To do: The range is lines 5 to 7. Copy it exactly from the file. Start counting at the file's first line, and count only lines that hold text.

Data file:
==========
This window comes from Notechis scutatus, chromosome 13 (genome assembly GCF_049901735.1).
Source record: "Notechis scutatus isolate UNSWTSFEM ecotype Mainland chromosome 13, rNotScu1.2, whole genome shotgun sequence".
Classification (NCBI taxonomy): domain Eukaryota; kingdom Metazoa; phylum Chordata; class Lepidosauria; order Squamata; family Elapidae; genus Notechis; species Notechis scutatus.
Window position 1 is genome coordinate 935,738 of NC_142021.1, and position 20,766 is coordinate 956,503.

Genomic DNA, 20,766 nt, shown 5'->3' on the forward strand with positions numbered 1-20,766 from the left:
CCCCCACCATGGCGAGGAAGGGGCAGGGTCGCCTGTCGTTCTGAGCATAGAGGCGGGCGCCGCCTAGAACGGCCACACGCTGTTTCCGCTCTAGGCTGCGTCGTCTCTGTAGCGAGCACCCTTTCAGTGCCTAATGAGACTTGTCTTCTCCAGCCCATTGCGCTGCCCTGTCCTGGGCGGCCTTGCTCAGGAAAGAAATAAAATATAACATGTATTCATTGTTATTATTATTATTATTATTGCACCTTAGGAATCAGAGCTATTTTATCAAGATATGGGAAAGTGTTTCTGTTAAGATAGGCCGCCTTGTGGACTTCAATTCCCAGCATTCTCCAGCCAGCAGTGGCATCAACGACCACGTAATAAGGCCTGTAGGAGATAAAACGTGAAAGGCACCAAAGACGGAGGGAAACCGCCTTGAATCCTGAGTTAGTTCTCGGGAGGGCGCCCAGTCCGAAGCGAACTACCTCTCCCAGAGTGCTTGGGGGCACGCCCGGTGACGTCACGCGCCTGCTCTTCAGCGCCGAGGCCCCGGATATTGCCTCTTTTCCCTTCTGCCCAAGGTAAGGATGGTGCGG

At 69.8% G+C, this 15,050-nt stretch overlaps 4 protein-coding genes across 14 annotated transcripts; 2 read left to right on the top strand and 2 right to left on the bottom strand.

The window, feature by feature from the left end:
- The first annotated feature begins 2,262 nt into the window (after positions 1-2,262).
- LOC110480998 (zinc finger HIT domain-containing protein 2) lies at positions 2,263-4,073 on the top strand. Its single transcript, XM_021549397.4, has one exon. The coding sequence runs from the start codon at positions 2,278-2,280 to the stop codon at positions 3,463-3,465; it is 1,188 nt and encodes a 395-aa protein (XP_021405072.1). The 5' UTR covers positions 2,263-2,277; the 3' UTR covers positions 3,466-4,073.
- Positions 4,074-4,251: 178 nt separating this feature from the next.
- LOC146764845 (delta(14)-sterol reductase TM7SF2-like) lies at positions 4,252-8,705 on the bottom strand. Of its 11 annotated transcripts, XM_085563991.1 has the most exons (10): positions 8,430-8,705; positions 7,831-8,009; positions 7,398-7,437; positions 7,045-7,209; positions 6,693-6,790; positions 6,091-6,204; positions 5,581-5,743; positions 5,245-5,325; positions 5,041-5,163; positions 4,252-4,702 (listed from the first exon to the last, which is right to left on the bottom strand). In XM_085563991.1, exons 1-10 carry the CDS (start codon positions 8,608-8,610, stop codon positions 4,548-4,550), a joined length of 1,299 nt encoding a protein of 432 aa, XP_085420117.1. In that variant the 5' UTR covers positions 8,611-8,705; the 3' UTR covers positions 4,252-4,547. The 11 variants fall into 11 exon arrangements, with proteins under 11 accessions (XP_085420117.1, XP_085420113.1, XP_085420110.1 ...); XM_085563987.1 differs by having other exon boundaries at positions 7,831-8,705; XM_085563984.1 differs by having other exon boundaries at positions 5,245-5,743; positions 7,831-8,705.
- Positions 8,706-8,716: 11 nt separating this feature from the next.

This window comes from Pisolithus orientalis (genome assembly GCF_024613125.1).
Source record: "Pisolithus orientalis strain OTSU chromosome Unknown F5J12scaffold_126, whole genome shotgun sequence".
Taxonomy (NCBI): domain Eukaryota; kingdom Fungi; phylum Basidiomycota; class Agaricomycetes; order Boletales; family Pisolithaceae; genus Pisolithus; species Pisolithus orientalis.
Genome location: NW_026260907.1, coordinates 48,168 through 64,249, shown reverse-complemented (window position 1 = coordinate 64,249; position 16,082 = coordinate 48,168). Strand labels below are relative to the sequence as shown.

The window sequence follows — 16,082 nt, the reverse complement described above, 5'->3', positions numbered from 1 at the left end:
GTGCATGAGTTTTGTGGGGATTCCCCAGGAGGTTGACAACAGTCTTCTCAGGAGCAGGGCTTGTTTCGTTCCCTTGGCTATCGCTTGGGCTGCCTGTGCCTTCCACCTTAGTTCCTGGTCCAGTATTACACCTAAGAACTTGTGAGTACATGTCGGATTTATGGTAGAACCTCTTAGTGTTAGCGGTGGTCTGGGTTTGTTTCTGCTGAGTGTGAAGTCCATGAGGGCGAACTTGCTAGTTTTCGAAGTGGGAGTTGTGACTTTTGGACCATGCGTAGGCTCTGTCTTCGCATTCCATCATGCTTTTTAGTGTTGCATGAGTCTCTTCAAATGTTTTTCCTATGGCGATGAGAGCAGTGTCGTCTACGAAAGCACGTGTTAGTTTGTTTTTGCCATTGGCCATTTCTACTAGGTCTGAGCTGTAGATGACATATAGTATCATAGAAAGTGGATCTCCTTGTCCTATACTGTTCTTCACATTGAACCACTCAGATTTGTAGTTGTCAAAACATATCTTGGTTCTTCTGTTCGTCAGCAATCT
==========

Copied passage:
Genomic DNA, 20,766 nt, shown 5'->3' on the forward strand with positions numbered 1-20,766 from the left:
CCCCCACCATGGCGAGGAAGGGGCAGGGTCGCCTGTCGTTCTGAGCATAGAGGCGGGCGCCGCCTAGAACGGCCACACGCTGTTTCCGCTCTAGGCTGCGTCGTCTCTGTAGCGAGCACCCTTTCAGTGCCTAATGAGACTTGTCTTCTCCAGCCCATTGCGCTGCCCTGTCCTGGGCGGCCTTGCTCAGGAAAGAAATAAAATATAACATGTATTCATTGTTATTATTATTATTATTATTGCACCTTAGGAATCAGAGCTATTTTATCAAGATATGGGAAAGTGTTTCTGTTAAGATAGGCCGCCTTGTGGACTTCAATTCCCAGCATTCTCCAGCCAGCAGTGGCATCAACGACCACGTAATAAGGCCTGTAGGAGATAAAACGTGAAAGGCACCAAAGACGGAGGGAAACCGCCTTGAATCCTGAGTTAGTTCTCGGGAGGGCGCCCAGTCCGAAGCGAACTACCTCTCCCAGAGTGCTTGGGGGCACGCCCGGTGACGTCACGCGCCTGCTCTTCAGCGCCGAGGCCCCGGATATTGCCTCTTTTCCCTTCTGCCCAAGGTAAGGATGGTGCGG

At 69.8% G+C, this 15,050-nt stretch overlaps 4 protein-coding genes across 14 annotated transcripts; 2 read left to right on the top strand and 2 right to left on the bottom strand.